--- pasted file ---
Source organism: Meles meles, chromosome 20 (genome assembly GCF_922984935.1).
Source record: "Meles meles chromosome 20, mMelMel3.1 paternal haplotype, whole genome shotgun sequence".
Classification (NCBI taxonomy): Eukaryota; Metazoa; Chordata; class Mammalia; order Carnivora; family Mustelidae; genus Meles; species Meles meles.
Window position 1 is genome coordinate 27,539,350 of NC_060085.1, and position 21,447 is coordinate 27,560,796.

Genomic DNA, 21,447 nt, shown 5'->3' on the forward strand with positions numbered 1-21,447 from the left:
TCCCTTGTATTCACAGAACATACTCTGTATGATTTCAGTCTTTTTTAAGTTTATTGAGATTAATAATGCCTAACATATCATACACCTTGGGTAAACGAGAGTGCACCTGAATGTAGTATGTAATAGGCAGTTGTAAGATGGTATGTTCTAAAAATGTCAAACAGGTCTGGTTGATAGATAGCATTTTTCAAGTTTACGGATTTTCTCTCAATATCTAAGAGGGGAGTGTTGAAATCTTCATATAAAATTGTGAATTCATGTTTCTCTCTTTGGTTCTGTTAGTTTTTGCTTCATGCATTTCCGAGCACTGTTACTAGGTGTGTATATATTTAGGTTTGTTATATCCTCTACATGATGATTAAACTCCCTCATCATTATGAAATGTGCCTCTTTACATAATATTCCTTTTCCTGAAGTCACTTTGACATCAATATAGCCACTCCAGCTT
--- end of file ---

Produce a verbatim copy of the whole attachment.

Source organism: Meles meles, chromosome 20 (genome assembly GCF_922984935.1).
Source record: "Meles meles chromosome 20, mMelMel3.1 paternal haplotype, whole genome shotgun sequence".
Classification (NCBI taxonomy): Eukaryota; Metazoa; Chordata; class Mammalia; order Carnivora; family Mustelidae; genus Meles; species Meles meles.
Window position 1 is genome coordinate 27,539,350 of NC_060085.1, and position 21,447 is coordinate 27,560,796.

Genomic DNA, 21,447 nt, shown 5'->3' on the forward strand with positions numbered 1-21,447 from the left:
TCCCTTGTATTCACAGAACATACTCTGTATGATTTCAGTCTTTTTTAAGTTTATTGAGATTAATAATGCCTAACATATCATACACCTTGGGTAAACGAGAGTGCACCTGAATGTAGTATGTAATAGGCAGTTGTAAGATGGTATGTTCTAAAAATGTCAAACAGGTCTGGTTGATAGATAGCATTTTTCAAGTTTACGGATTTTCTCTCAATATCTAAGAGGGGAGTGTTGAAATCTTCATATAAAATTGTGAATTCATGTTTCTCTCTTTGGTTCTGTTAGTTTTTGCTTCATGCATTTCCGAGCACTGTTACTAGGTGTGTATATATTTAGGTTTGTTATATCCTCTACATGATGATTAAACTCCCTCATCATTATGAAATGTGCCTCTTTACATAATATTCCTTTTCCTGAAGTCACTTTGACATCAATATAGCCACTCCAGCTT